Sunderland students fail to attend cancer test

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One third of students from the University of Sunderland fail to attend their lifesaving smear tests, new statistics show.

In a survey on the University of Sunderland’s fresher’s Facebook page, results suggested that one in three did not turn up to their cervical screening.

Reasons given for this included the negative stigma, the procedure being scary/invasive, embarrassment, not thinking it was important, previous bad experience and not knowing who was completing the examination.

One responder commented on “the inability to perform the test yourself and return samples”.

In November 2019, NHS research for the North East of England indicated a 0.8 per cent increase in attendance of 75 per cent, up from 74.2 per cent, still below the national target of 80 per cent.

This year has seen Youtuber Zoella encourage women to attend, as well as marking the 10th anniversary of Big Brother contestant Jade Goody’s death from cervical cancer at age 27. The issue has also been covered on the BBC daytime soap, Doctors.

With the UKs’ current age set at 25 to be eligible for examination, there have been calls to lower this threshold since the death of teenager Sophie Jones, who was just 19. Sophie was refused a cervical screening test as she was deemed too young to be at risk of the disease.

This sentiment was echoed in the results of our poll, in which most were in favour of dropping the age to as low as 16 or once you are sexually active. This is because, increasingly, girls are reaching puberty and becoming sexually active at a younger age than NHS guidelines would suggest.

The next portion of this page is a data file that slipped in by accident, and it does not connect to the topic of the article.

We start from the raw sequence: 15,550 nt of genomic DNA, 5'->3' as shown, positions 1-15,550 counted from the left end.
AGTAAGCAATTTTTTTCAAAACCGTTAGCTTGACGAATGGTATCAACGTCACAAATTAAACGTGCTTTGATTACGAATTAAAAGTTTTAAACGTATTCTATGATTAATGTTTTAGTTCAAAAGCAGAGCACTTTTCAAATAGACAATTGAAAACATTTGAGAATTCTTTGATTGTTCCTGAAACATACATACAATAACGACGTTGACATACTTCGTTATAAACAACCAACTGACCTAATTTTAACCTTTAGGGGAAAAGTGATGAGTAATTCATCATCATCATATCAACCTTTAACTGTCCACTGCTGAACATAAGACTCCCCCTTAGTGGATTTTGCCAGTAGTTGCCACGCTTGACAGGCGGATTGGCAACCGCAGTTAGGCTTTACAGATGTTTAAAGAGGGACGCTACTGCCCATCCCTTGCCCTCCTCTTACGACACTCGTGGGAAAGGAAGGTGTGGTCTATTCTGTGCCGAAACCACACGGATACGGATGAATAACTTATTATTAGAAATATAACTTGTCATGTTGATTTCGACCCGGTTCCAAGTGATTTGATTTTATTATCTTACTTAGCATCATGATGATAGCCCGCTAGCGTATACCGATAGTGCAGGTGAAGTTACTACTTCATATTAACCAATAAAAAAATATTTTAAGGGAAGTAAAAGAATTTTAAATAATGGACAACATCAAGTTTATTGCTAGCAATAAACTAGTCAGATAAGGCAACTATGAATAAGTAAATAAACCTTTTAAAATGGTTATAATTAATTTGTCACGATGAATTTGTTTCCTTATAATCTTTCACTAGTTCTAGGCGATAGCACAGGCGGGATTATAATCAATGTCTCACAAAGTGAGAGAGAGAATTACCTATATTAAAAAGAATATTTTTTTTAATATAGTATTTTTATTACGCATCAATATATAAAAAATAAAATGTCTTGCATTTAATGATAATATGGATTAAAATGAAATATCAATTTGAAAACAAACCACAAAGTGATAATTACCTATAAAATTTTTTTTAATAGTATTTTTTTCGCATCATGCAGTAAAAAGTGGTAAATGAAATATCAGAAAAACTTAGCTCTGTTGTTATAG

Melanie, a third year student at the University of Sunderland, from South Tyneside said: “Since the government has stopped family planning clinics it is much harder to get an appointment.” The wait, she said, was more than six weeks, or even longer if she had to fit it around work. Melanie also said she has had yearly screenings for the past 12 years due to stage 4 cancerous cells, but that this didn’t make any difference when she was trying to book.

Of the women surveyed, 48 per cent were unsure of the signs and symptoms of precancer. In the early stages of cervical cancer, these may include:

  • Light bleeding or blood spots between or following periods,
  • menstrual bleeding that is heavier or longer than usual,
  • bleeding after intercourse, douching or a pelvic examination,
  • increased vaginal discharge,
  • pain during sexual intercourse,
  • bleeding after menopause and unexplained, persistent pelvic pain,
  • possible back pain.

Some of these symptoms may be more severe, depending on tissues and organs to which the disease has spread. If you notice any of these signs or symptoms medical advice should be sought.

Jenni, an MA student at the University of Sunderland, spoke about her first experience and what had made her attend her appointment. “I had watched Russell Howard disclose a really personal and embarrassing moment in his life and if he can do that, then women can get a smear,” she said. She asked the nurse why she thought they were so embarrassed. “Women seem to think I am bothered about how things look down there, or what pants they wear. I just want people to get checked and that is my concern,” she said.

Gynaecologist Meg Wilson told The Independent: “An abnormal smear is very common and doesn’t mean cancer. It means that your smear test has done its job and picked up an abnormality before it progresses. These pre-cancerous cells can be then diagnosed using colposcopy, so that cancer is prevented.”

Jo’s Cervical Cancer Trust promotes the following hashtag every day on Twitter, and will also promote it during the Cervical Cancer Prevention Week, from January 20-26. #SmearForSmear

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